A lot or a little?
The parents' guide to what's in this book.
What parents need to know
Parents need to know that Pippi Longstocking is a classic of children's literature, first published in Sweden in 1945, and since published in 40 languages. Pippi is a child living alone (her mother is dead and her father disappeared at sea), not going to school, and often behaving rudely. She's perhaps not the best role model, but she's generous and means well -- and kids love her.
What's the story?
Pippi's mother is dead, and her father disappeared at sea, so Pippi lives alone in a house at the edge of a small town. Lucky for her she has lots of money and is very tough and independent. She doesn't go to school (well, she tries once, but it doesn't work out too well), and spends her time with her pet monkey and horse, and playing with the well-behaved children next door. In a series of related short stories, Pippi makes even the most ordinary days exciting.
Is it any good?
Since its original publication in 1945, this story has been a favorite with children even as it has sometimes been controversial for adults; it's easy to see both sides. Children love it because of its heroine, a child completely freed from, subversive of, and stronger than, adult authority. Some adults are suspicious of it for the very same qualities. Less a novel than a series of vignettes connected only by common characters, it has a silly, but very childlike, sense of humor, is easy to read, and doesn't demand much of the reader beyond a suspension of disbelief -- so it's popular with young readers making the transition to chapter books.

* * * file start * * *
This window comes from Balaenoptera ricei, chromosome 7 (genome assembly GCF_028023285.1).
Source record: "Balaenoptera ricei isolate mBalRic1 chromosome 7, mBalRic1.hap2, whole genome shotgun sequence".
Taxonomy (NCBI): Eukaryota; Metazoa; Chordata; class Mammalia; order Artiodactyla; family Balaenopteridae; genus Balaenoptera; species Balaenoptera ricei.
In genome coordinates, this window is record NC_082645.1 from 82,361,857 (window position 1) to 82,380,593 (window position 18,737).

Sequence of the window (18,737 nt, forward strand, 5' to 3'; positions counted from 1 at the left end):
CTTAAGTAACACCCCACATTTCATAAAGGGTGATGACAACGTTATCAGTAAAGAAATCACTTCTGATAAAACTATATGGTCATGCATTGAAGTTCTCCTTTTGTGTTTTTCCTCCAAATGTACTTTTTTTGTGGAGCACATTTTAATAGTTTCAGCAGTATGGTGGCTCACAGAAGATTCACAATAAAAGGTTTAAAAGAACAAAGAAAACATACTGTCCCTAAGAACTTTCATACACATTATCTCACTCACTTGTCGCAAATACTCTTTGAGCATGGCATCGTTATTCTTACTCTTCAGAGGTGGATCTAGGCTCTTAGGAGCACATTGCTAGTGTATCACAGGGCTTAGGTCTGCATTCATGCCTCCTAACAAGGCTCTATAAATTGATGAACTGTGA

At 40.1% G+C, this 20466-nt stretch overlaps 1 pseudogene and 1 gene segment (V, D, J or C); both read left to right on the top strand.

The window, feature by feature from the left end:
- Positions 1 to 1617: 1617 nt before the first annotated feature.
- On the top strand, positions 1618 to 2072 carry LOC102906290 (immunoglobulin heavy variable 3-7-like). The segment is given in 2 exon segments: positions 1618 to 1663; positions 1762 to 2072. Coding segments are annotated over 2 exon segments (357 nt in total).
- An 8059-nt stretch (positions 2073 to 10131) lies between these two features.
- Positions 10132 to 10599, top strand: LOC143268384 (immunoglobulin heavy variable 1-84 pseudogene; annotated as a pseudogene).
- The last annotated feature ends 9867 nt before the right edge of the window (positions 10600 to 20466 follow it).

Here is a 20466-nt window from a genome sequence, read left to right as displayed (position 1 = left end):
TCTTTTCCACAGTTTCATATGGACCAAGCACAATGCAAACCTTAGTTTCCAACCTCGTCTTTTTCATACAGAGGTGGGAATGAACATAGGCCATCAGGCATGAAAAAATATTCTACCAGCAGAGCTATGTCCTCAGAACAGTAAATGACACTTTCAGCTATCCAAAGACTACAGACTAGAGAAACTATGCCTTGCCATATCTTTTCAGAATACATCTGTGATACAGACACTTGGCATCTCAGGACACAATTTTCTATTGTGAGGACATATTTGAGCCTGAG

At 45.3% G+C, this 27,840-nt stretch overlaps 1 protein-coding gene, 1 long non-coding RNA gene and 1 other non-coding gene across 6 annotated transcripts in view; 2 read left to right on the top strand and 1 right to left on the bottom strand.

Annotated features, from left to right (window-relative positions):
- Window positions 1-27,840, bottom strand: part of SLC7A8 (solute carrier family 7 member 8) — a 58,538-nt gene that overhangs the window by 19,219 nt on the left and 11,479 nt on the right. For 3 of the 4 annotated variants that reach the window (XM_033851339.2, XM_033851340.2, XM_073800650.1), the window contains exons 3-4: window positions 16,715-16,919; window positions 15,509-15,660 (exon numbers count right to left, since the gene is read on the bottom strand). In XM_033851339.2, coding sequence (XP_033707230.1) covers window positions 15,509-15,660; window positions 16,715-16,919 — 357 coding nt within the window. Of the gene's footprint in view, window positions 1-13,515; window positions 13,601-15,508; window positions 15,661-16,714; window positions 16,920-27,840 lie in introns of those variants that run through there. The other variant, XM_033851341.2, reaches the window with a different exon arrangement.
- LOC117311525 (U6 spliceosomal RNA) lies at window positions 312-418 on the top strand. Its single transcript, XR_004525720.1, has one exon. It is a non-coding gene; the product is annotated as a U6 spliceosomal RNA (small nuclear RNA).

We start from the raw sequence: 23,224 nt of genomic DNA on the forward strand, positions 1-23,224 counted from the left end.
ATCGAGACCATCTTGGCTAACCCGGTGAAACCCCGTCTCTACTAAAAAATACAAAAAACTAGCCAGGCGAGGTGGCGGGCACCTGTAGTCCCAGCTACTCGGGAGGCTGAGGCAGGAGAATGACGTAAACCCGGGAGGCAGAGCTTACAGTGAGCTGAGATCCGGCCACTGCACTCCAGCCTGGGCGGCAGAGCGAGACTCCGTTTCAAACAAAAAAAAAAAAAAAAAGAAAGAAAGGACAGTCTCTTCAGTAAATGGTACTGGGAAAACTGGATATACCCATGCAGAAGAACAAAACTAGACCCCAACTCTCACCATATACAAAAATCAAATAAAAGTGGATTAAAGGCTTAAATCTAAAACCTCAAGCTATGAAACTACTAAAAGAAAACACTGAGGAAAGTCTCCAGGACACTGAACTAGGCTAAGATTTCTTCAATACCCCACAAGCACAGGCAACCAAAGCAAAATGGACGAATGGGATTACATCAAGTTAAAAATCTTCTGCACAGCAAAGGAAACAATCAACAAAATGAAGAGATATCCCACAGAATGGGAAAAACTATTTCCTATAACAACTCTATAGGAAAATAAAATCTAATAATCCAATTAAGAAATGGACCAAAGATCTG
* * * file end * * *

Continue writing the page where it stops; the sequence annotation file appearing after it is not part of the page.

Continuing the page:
This large-format edition boasts a seamless new translation (the original was written in Swedish) that modernizes the language a bit, but not too much. It also has new illustrations that are humorous, if a bit on the abstract side. Its size and large print make it well suited to reading aloud with a child following along in the text, and perhaps taking a turn with the reading. Though it may not have the same appeal to today's kids that it had for earlier generations, if you're looking to introduce your kids to a favorite from your own childhood, this is a good way to do it.
Talk to your kids about ...
Families can talk about Pippi's behavior. Why does she behave the way she does? Does she really not know better, or is she just rude and willful?
Why do you think Pippi Longstocking is considered a classic? How has it managed to appeal to generations of kids all over the world?
How do you think you would act if you lived all alone? What parts of this seem realistic, and what parts are just fantasy? Despite her often maddening behavior, does Pippi possess any likable qualities?